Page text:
He concluded by suggesting that extensive engineering reports and impact studies be submitted to the state Legislature and affected counties and towns to determine their tax revenue loss and to compare big dam construction with alternative storage capacity that could be achieved by restoring old mill ponds and small dams on the valley floor and along feeder brooks upstream.

Two weeks later, The West Winfield Star reported that Assembly-man Lane remained unconvinced of the need for the dams and would recommend to his committee that legislation be prepared to "stop or slow down many of the projects, possibly by prohibiting some of them or by having them be subjected to approval by county legislatures or local referendums."

In the long run, the value of the area's farmland saved the valley floor. The July 16, 1970, West Winfield Star reported that "the Army Corps of Engineers' plan for a dam in the West Edmeston area had been discarded 'because it would destroy too much farmland.'
On the first review it was retained, and on the second review, it was discarded."

Ed Blackmer, an engineer with the federal government at that time and now an engineer with the New York State Department of Environmental Conservation, said the state had been involved with the proposal in the environmental review process. He said federal legislation eventually permitted construction of a certain number of dams in the Susquehanna River basin, but the proposed West Edmeston dam probably was shelved because it failed to show a positive cost-benefit ratio.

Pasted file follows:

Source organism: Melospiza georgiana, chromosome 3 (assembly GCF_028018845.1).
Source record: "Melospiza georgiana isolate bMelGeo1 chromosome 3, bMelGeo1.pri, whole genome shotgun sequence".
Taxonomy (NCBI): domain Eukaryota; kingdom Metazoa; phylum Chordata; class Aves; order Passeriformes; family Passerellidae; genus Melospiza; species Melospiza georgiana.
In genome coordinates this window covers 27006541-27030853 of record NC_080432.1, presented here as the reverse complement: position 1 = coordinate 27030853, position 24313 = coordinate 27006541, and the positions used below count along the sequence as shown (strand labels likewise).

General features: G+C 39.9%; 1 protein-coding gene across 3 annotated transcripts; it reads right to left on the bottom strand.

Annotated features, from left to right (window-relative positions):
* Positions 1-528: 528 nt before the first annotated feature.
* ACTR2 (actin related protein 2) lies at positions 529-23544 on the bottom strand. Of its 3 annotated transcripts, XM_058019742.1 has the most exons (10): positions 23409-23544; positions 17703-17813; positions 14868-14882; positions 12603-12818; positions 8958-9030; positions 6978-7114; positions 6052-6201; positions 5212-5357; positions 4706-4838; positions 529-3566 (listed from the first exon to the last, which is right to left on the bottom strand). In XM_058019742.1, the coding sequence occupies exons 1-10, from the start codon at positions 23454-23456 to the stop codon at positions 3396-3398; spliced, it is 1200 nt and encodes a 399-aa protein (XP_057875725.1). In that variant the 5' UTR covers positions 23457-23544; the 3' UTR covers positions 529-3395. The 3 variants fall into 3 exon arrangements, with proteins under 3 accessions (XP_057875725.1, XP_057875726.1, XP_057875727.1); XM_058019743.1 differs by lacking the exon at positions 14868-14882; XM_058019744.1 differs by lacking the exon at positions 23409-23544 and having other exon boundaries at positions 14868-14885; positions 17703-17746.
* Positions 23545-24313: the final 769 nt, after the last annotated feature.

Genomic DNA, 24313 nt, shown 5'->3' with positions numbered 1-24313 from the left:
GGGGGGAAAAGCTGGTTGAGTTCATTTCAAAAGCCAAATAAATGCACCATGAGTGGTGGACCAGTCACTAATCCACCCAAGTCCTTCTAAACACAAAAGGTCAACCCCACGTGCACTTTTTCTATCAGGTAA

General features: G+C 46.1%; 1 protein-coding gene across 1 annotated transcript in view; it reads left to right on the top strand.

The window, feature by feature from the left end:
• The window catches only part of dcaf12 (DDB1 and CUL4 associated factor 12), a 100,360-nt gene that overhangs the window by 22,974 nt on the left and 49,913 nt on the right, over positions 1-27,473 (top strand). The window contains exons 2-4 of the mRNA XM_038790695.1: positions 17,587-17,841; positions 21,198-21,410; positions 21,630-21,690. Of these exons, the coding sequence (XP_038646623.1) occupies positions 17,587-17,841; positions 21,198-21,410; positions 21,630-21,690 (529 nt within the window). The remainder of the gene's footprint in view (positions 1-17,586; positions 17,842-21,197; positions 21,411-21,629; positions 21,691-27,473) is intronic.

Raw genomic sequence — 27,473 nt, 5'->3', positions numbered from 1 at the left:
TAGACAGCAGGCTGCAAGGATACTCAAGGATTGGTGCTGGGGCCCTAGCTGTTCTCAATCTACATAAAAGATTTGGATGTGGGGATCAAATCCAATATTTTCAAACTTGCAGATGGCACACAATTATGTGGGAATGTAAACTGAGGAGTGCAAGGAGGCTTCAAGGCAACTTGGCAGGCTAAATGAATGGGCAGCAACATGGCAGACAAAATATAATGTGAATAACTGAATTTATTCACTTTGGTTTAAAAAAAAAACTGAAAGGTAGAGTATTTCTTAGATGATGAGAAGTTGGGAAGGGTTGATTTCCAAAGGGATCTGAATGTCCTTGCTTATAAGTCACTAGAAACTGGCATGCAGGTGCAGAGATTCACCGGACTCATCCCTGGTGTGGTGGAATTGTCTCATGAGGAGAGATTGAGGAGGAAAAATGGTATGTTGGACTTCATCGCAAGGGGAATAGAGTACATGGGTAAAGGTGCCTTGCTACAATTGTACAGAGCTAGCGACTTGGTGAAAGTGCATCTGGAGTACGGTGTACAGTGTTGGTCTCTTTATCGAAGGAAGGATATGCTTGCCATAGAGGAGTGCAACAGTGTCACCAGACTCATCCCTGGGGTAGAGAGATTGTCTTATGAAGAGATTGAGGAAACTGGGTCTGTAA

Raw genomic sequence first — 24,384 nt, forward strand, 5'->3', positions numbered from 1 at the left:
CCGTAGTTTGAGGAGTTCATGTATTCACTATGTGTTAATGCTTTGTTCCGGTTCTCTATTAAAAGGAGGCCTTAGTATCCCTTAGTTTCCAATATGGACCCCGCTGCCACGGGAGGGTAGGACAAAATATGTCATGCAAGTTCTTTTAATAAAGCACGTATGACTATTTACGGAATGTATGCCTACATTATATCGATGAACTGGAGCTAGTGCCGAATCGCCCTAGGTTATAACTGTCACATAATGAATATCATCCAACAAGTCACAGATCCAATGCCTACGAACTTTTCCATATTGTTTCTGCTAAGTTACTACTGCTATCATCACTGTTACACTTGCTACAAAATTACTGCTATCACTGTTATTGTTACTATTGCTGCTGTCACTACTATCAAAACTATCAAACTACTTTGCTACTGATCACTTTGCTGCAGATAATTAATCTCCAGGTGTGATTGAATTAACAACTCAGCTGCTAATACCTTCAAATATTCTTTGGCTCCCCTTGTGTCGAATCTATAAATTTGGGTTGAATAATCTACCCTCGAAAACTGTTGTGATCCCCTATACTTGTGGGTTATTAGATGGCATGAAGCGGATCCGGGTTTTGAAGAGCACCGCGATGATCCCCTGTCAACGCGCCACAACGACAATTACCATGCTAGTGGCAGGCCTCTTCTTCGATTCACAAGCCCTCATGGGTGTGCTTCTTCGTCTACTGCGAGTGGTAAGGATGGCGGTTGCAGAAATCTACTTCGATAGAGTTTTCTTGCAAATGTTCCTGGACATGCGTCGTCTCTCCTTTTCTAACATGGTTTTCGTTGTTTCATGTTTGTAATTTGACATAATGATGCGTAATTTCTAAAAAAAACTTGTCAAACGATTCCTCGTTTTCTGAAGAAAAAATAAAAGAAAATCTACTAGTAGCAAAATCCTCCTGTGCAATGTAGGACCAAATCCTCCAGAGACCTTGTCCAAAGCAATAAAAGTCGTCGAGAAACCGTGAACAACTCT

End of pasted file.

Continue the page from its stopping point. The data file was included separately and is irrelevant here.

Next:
"The flood benefit had to be equal to or greater than the cost of the project," he said. "People started to question some of their numbers, including land right costs, and the Army Corps probably gave up on the plan when it realized it would have to pay more than it thought for land and easements."

When the Army Corps took its shovels and went away, valley residents breathed a great sigh of relief.

"We got so we were a small army fighting against the other army," said Mrs. Hiteman. "We just kind of hammered at it. I think if we hadn't done anything, they would've gone ahead with the project."

Up and down the valley today, communities ranging from small hamlets and cities to medium-sized villages and towns retain some measure of the quiet way of life that appeals to its long-time residents.

"The area is still filled with graceful examples of early architecture, and we still have some of the best farms in the state, even as an increasing number of family farms have succumbed to economic pressures," said Mrs. Hiteman.

The Upper Unadilla Valley Association remains intact, too. Some original members, including Mrs. Starkweather and Mrs. Hiteman, have served on its board for many years. The board also retains two of its original directors: Percy Pugh and Fran Combar. All the original officers---- Howard Goff, Halbert Hiteman, Charlotte Brown and Clair Barrell---- have since died, but their strong leadership, hard work and dedication to saving the valley won't soon be forgotten. Their spirit lives on in the Upper Unadilla Valley Association.